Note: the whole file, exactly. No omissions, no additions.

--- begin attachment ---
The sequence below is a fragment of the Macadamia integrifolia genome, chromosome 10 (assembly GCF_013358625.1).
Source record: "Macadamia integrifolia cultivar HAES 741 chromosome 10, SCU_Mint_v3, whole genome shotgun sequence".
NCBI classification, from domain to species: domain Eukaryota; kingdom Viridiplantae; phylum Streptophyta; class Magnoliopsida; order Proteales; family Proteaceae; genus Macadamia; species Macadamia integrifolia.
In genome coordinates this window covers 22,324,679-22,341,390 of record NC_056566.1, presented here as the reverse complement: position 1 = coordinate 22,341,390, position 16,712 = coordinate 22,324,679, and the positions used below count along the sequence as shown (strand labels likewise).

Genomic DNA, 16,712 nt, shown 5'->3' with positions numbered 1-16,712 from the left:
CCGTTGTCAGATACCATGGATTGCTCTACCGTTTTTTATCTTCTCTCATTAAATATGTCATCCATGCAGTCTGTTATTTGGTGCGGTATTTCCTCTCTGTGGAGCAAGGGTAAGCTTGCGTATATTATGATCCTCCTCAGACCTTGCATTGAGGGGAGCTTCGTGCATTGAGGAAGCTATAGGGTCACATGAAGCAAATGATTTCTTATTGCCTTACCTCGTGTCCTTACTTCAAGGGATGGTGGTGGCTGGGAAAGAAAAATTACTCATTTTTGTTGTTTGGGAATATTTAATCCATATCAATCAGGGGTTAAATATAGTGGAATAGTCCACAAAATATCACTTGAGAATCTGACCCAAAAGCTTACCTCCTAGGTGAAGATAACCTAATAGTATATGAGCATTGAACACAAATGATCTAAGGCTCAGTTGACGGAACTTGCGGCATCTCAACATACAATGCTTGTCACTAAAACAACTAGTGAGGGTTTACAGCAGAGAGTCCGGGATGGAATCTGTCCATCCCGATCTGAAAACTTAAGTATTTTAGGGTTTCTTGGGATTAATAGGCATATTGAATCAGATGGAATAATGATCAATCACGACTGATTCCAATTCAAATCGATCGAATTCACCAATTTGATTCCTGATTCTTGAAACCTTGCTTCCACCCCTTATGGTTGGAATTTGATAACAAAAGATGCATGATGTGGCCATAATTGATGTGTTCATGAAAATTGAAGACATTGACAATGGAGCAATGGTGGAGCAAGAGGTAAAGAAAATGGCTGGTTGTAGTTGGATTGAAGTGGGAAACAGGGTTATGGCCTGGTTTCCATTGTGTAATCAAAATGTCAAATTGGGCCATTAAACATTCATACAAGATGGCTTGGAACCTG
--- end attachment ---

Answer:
The sequence below is a fragment of the Macadamia integrifolia genome, chromosome 10 (assembly GCF_013358625.1).
Source record: "Macadamia integrifolia cultivar HAES 741 chromosome 10, SCU_Mint_v3, whole genome shotgun sequence".
NCBI classification, from domain to species: domain Eukaryota; kingdom Viridiplantae; phylum Streptophyta; class Magnoliopsida; order Proteales; family Proteaceae; genus Macadamia; species Macadamia integrifolia.
In genome coordinates this window covers 22,324,679-22,341,390 of record NC_056566.1, presented here as the reverse complement: position 1 = coordinate 22,341,390, position 16,712 = coordinate 22,324,679, and the positions used below count along the sequence as shown (strand labels likewise).

Genomic DNA, 16,712 nt, shown 5'->3' with positions numbered 1-16,712 from the left:
CCGTTGTCAGATACCATGGATTGCTCTACCGTTTTTTATCTTCTCTCATTAAATATGTCATCCATGCAGTCTGTTATTTGGTGCGGTATTTCCTCTCTGTGGAGCAAGGGTAAGCTTGCGTATATTATGATCCTCCTCAGACCTTGCATTGAGGGGAGCTTCGTGCATTGAGGAAGCTATAGGGTCACATGAAGCAAATGATTTCTTATTGCCTTACCTCGTGTCCTTACTTCAAGGGATGGTGGTGGCTGGGAAAGAAAAATTACTCATTTTTGTTGTTTGGGAATATTTAATCCATATCAATCAGGGGTTAAATATAGTGGAATAGTCCACAAAATATCACTTGAGAATCTGACCCAAAAGCTTACCTCCTAGGTGAAGATAACCTAATAGTATATGAGCATTGAACACAAATGATCTAAGGCTCAGTTGACGGAACTTGCGGCATCTCAACATACAATGCTTGTCACTAAAACAACTAGTGAGGGTTTACAGCAGAGAGTCCGGGATGGAATCTGTCCATCCCGATCTGAAAACTTAAGTATTTTAGGGTTTCTTGGGATTAATAGGCATATTGAATCAGATGGAATAATGATCAATCACGACTGATTCCAATTCAAATCGATCGAATTCACCAATTTGATTCCTGATTCTTGAAACCTTGCTTCCACCCCTTATGGTTGGAATTTGATAACAAAAGATGCATGATGTGGCCATAATTGATGTGTTCATGAAAATTGAAGACATTGACAATGGAGCAATGGTGGAGCAAGAGGTAAAGAAAATGGCTGGTTGTAGTTGGATTGAAGTGGGAAACAGGGTTATGGCCTGGTTTCCATTGTGTAATCAAAATGTCAAATTGGGCCATTAAACATTCATACAAGATGGCTTGGAACCTG